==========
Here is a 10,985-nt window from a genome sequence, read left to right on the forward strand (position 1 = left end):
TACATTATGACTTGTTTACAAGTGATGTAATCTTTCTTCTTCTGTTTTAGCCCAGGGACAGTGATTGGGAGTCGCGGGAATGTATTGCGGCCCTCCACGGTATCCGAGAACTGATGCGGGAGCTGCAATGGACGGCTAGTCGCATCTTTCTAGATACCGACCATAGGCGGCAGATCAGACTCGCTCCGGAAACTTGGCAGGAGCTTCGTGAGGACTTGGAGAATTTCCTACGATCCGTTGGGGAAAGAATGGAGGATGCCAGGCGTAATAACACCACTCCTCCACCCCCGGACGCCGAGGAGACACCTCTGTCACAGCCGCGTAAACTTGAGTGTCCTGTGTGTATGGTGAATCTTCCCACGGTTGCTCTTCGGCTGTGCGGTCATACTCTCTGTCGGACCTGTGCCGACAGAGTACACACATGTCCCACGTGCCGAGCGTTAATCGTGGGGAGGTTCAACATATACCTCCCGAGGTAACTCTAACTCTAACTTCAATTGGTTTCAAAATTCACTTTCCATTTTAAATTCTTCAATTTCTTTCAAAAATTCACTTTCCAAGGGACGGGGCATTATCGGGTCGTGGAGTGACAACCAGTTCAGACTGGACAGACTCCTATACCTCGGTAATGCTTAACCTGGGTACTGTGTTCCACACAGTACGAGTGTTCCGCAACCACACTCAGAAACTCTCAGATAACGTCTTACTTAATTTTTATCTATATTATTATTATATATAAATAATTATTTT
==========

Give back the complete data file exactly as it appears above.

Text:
Here is a 10,985-nt window from a genome sequence, read left to right on the forward strand (position 1 = left end):
TACATTATGACTTGTTTACAAGTGATGTAATCTTTCTTCTTCTGTTTTAGCCCAGGGACAGTGATTGGGAGTCGCGGGAATGTATTGCGGCCCTCCACGGTATCCGAGAACTGATGCGGGAGCTGCAATGGACGGCTAGTCGCATCTTTCTAGATACCGACCATAGGCGGCAGATCAGACTCGCTCCGGAAACTTGGCAGGAGCTTCGTGAGGACTTGGAGAATTTCCTACGATCCGTTGGGGAAAGAATGGAGGATGCCAGGCGTAATAACACCACTCCTCCACCCCCGGACGCCGAGGAGACACCTCTGTCACAGCCGCGTAAACTTGAGTGTCCTGTGTGTATGGTGAATCTTCCCACGGTTGCTCTTCGGCTGTGCGGTCATACTCTCTGTCGGACCTGTGCCGACAGAGTACACACATGTCCCACGTGCCGAGCGTTAATCGTGGGGAGGTTCAACATATACCTCCCGAGGTAACTCTAACTCTAACTTCAATTGGTTTCAAAATTCACTTTCCATTTTAAATTCTTCAATTTCTTTCAAAAATTCACTTTCCAAGGGACGGGGCATTATCGGGTCGTGGAGTGACAACCAGTTCAGACTGGACAGACTCCTATACCTCGGTAATGCTTAACCTGGGTACTGTGTTCCACACAGTACGAGTGTTCCGCAACCACACTCAGAAACTCTCAGATAACGTCTTACTTAATTTTTATCTATATTATTATTATATATAAATAATTATTTT